At this stage, the tooth can be repaired with the help of fluoride, proteins and minerals (calcium and phosphate) in the saliva. The saliva also helps reduce the acid levels from bacteria that attack the tooth.
Once the decay breaks through the enamel to cause a cavity, the damage is permanent. A dentist must clean out the decay and fill the cavity. Left untreated, the decay will get worse. It can destroy a tooth all the way through the enamel, through the inside dentin layer and down to the pulp or nerve of the tooth. That's why it is important to treat caries at a very early stage, when the process can be reversed.
Types of Decay
Young children can get a type of decay called baby bottle tooth decay or early childhood caries. It destroys enamel quickly. This type of decay is common in children who are put to sleep with a bottle of milk or juice. The bottle exposes the teeth constantly to carbohydrates through the night. Bacteria can grow rapidly and produce acid that decays teeth.
Decay can become worse if the parent does not clean the child's teeth. It can eat through enamel and leave a large cavity in a matter of months.
In older adults, the exposed roots of teeth can develop cavities. This is called root caries. Older adults are more likely to have receding gums caused by years of hard brushing or periodontal disease. They also are more likely to have dry mouth (xerostomia). The decrease in saliva results in less protection of the teeth. This increases the risk of decay. Many common medicines can cause dry mouth. Be sure to ask the doctor or pharmacist if any of your medicines cause dry mouth.
Decay can form beneath fillings or other tooth repairs, such as crowns. Sometimes bacteria and bits of food can slip between the tooth and a filling or crown. This can happen if the filling cracks or pulls away from the tooth, leaving a gap.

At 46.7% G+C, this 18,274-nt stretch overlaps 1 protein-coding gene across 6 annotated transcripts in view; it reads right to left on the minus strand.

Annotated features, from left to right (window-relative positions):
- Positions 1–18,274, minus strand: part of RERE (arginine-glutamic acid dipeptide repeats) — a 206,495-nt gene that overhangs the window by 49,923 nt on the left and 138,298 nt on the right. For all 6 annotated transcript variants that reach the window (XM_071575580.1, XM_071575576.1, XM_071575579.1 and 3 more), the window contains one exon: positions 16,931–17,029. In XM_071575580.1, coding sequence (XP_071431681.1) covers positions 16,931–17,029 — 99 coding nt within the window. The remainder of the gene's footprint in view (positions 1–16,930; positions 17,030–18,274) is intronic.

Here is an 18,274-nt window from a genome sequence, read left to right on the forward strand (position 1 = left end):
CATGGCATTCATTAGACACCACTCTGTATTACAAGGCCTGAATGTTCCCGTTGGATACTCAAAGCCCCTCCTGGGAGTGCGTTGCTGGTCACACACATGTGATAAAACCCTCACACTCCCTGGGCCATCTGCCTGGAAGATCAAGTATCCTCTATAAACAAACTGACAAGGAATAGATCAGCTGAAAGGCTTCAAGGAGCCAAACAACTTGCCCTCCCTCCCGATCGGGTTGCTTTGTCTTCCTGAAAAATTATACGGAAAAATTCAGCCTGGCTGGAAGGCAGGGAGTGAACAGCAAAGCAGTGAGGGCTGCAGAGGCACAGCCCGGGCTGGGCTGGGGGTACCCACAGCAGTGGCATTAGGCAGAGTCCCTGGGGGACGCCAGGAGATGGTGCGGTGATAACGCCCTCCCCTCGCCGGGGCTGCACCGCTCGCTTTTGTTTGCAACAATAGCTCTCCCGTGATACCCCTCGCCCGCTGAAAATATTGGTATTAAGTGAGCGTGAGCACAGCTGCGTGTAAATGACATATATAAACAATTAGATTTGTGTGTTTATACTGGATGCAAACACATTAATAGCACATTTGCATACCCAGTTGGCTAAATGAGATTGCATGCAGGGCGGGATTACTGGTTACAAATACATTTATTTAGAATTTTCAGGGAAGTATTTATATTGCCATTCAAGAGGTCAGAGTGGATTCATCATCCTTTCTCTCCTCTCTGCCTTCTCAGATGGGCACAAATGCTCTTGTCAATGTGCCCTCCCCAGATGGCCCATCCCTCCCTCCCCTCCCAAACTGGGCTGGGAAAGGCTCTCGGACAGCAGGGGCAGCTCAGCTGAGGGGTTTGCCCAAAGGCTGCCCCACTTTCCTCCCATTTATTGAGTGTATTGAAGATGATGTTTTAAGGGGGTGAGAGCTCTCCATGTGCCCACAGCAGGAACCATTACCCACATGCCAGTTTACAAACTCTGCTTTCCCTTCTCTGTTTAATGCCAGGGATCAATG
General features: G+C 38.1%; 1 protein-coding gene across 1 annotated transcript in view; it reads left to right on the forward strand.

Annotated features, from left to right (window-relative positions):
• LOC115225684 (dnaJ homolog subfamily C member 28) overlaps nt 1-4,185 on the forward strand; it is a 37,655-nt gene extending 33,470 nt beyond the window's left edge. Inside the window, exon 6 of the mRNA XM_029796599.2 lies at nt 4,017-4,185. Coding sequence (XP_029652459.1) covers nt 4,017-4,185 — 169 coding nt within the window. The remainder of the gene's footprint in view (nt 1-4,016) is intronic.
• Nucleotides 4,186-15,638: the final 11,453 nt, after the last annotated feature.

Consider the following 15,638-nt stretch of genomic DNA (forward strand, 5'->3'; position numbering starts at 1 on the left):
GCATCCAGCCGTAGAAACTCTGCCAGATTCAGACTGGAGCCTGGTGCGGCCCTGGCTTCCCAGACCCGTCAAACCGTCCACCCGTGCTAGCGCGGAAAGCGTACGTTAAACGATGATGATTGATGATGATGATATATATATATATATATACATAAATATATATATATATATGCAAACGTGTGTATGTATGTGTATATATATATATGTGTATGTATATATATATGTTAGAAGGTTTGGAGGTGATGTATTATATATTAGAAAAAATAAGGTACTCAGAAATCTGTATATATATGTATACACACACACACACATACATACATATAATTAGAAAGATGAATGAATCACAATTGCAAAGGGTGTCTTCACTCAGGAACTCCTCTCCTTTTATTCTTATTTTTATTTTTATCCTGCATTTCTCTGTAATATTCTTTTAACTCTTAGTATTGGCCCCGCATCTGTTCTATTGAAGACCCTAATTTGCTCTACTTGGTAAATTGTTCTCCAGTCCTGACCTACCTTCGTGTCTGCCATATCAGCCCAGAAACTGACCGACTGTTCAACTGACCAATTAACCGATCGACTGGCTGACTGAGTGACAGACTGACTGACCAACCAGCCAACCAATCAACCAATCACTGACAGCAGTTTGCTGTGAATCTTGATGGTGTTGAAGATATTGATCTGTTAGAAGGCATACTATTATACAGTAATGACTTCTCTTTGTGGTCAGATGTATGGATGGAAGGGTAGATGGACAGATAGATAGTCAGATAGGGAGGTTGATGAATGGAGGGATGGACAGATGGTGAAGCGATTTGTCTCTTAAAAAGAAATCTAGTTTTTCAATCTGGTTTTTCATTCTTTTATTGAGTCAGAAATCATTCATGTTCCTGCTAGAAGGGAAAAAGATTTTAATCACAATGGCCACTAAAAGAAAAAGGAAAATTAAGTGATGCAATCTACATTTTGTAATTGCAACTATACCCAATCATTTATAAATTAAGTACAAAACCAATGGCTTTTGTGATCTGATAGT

Do you or your family members get cavities often? Dental research has found out that certain factors can affect your risk of tooth decay. These factors include:
The current number of decayed or filled teeth
Your fluoride exposure, including fluoride in drinking water, toothpaste and rinses, and fluoride treatments in the dental office
Parents or siblings with dental decay
How well you take care of your teeth
The amount of saliva and the balance of minerals, enzymes and buffering agents it contains
How often and what types of foods you eat (especially fermentable carbohydrates)
Ask your dentist about the best ways to reduce your risks and limit dental decay.
To prevent your teeth from decaying, you can do three things:
Strengthen your teeth's defenses with fluoride, sealants and agents that contain calcium and phosphate ions.
Have your dentist or dental hygienist place sealants on your back teeth.
Reduce the number of bacteria in your mouth.
Fluoride penetrates into teeth. It strengthens them by replacing minerals that acid has removed. The benefits of fluoride to teeth were first discovered in the 1930s. Dentists started to notice that people who drank water that naturally contained fluoride had less tooth decay. In 1945, communities started to add fluoride to water supplies. Adding fluoride to water systems has been the most successful cavity prevention method to date.
In the early 1960s, fluoride also began to be added to toothpaste. This also had a major impact on cavity prevention. Now almost all toothpastes contain fluoride. Everyone should brush with a fluoride toothpaste every day. Dental offices sometimes recommend higher levels of fluoride in toothpastes, gels and mouth rinses for both children and adults.
Sealants are protective coatings placed over the tops of the back teeth ? molars. They block bacteria and acids from sticking in the tiny grooves on the chewing surfaces of these teeth. Sealants can be placed in adults and children. Children can have sealants placed on their permanent molars once they come in, around age 6. Sometimes they are also used on primary (baby) molars. Dentists can put sealants on molars with signs of early decay, as long as the decay hasn't broken through the enamel.
You can never get rid of all the bacteria in your mouth. But you can take steps to control and disrupt the bacteria so they don't attack your teeth:
Brush twice a day.